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Mention “hackathon“, and the image that might come to mind is of a group of computer geeks competing to devise a brilliant but obscure programming solution.
There’s some truth to this, but the hackathon has come a long way since its original incarnation and deserves more attention from businesses. I would say almost every company should think about how they can use hackathons to unlock innovation and build teamwork, especially now. Practice is a powerful way to retain and attract the right people in the post-pandemic world where employees demand more value and purpose at work. It is also a major morale booster, provides the opportunity for significant professional development and creates new relationships that span verticals of the business.
The modern hackathon isn’t just about coding, though technology often plays an important role in the resulting ideas. I like to think of it as a meritocracy of ideas. It breaks employees out of their usual daily work structure, allowing them to focus on innovation Solve problems.
The world’s most transformative companies have woven this approach into their cultures, ensuring that employees regularly take time to reflect on blue skies, which doesn’t necessarily yield immediate results. from google “20% rule” allowing employees to take one day a week to work on side projects, led to the development of Gmail and Google Maps.
Hackathon culture can take many different forms, from a tightly structured one-day event to a looser arrangement like Google’s. The bottom line is that it establishes a web of new organizational connections and gives teams the freedom to dream big and fail. It should be part of a broader culture of innovation within a company, rather than a one-time event that compensates for a lack of innovative work the rest of the time.
Done well, it can create a virtuous flywheel of innovation, helping to make your business a place where people feel engaged and excited to work. So it’s surprising that many companies still don’t. Many leaders, especially CFOs, may object to employees having “time off” that doesn’t contribute to the bottom line in an immediate or easily measurable way.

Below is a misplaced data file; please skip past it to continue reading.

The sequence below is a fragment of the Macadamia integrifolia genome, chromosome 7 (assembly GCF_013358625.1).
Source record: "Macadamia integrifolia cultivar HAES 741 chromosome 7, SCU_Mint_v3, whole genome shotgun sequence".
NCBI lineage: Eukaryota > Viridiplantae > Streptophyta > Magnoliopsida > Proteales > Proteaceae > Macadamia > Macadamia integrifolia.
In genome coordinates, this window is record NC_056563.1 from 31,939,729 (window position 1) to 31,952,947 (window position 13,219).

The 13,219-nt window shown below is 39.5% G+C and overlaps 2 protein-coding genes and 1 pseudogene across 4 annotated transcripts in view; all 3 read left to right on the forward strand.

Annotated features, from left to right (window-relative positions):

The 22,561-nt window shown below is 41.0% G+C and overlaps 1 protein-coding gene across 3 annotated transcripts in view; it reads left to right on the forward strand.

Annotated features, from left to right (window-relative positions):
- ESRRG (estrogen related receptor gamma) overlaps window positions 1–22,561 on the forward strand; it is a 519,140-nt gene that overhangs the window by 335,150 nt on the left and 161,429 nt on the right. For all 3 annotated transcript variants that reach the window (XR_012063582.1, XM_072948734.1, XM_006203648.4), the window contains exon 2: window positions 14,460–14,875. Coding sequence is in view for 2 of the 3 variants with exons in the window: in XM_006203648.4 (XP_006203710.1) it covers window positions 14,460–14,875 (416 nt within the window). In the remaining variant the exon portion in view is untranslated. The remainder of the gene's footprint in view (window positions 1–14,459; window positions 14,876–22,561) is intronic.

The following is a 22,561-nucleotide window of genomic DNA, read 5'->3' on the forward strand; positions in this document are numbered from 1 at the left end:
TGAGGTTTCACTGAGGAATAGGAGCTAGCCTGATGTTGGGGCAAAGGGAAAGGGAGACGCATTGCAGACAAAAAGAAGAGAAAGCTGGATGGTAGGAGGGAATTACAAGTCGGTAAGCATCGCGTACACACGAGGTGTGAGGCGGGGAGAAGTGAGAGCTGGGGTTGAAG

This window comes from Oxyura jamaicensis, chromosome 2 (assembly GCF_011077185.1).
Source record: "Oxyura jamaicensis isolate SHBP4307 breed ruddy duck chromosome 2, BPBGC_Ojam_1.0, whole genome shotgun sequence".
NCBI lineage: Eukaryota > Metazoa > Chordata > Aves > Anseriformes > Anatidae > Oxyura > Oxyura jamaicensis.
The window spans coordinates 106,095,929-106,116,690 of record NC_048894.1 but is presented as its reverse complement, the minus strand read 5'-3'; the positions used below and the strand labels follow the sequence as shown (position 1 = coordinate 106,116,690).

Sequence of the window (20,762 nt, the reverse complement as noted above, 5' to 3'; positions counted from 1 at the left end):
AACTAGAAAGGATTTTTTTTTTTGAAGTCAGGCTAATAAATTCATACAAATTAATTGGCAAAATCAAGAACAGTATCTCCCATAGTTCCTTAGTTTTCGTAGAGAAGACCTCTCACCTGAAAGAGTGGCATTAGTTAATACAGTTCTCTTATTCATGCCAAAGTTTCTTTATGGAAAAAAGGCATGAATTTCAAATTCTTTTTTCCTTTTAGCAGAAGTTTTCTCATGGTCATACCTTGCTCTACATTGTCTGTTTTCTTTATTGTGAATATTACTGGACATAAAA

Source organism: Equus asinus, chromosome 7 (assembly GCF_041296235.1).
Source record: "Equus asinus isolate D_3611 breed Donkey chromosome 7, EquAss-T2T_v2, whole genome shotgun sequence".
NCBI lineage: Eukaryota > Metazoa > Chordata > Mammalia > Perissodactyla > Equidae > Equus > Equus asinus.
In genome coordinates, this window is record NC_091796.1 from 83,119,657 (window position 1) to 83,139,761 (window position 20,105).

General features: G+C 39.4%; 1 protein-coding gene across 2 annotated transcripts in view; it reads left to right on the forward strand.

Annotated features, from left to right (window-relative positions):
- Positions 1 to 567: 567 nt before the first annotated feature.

How to onboard your leadership team
The first step to instilling a successful hackathon culture is to ensure buy-in from the entire leadership team, especially finance executives. Start small, using funds from an existing budget to minimize cost and risk. This gives you the opportunity to prove the concept and convince skeptics who will get a first-hand view of the excitement and energy a good hackathon creates. We gave our CFO a seat on the judging panel, a not-so-subtle way to get them personally involved in the event.
Hackathons should not just tolerate failure; they should actively celebrate it. The goal is not to offer incremental improvements; it’s about sparking the kind of 10x transformative ideas that probably wouldn’t arise in the normal course of work. When teams aim this high, failure must be accepted and encouraged as part of the process without fear of negative judgment. Today’s flop may contain the seeds of tomorrow’s success. At the University of Phoenix, we introduced an Icarus Prize at our quarterly two-day hackathons to reward the idea that got closest to the sun before the bombardment.
It’s important to take steps to ensure that the hackathon spirit doesn’t end with the event. It should be part of a global innovation framework. I encourage companies to keep hackathon communication channels open throughout the year, perhaps via Slack. They must also constantly encourage innovative proposals and cooperation.
Not every man for himself
Attendees should have a lot of freedom to address issues, but it’s a good idea to have a theme for the event that imposes structure. How to choose? Perhaps identify the type of problem the teams need to focus on solving or specify a technology area, such as AI and machine learning. We once held a special hackathon with the goal of optimizing our data infrastructure, which resulted in an API-based solution to eliminate thousands of expensive virtual servers. Focus, without the usual distractions, allowed engineers to question entrenched assumptions and find creative workarounds.
While participants have to solve big problems on their own without frequent check-ins, that doesn’t mean they shouldn’t have support to complete their visions. Teams should have access to resources such as technology infrastructure services and user experience expertise to help them avoid running into gaps.
Organizers should also consider opening the doors of the hackathon to external participants. As long as potential intellectual property issues can be overcome, it can benefit an organization by exposing issues to new thinking and acting as a recruitment tool for those who do good work and are drawn to an innovative culture.
Finally, don’t forget to bring the fun! Some of the most powerful effects of a hackathon are the contagious enthusiasm and team cohesion they can generate, so running them in a sterile, dry atmosphere is counterproductive. Organizers should lie down over lunch, crank up the music and even encourage teams to unleash their inner geek!
So stop looking outside your organization for solutions to your biggest technology problems. The solution is probably working for you right now.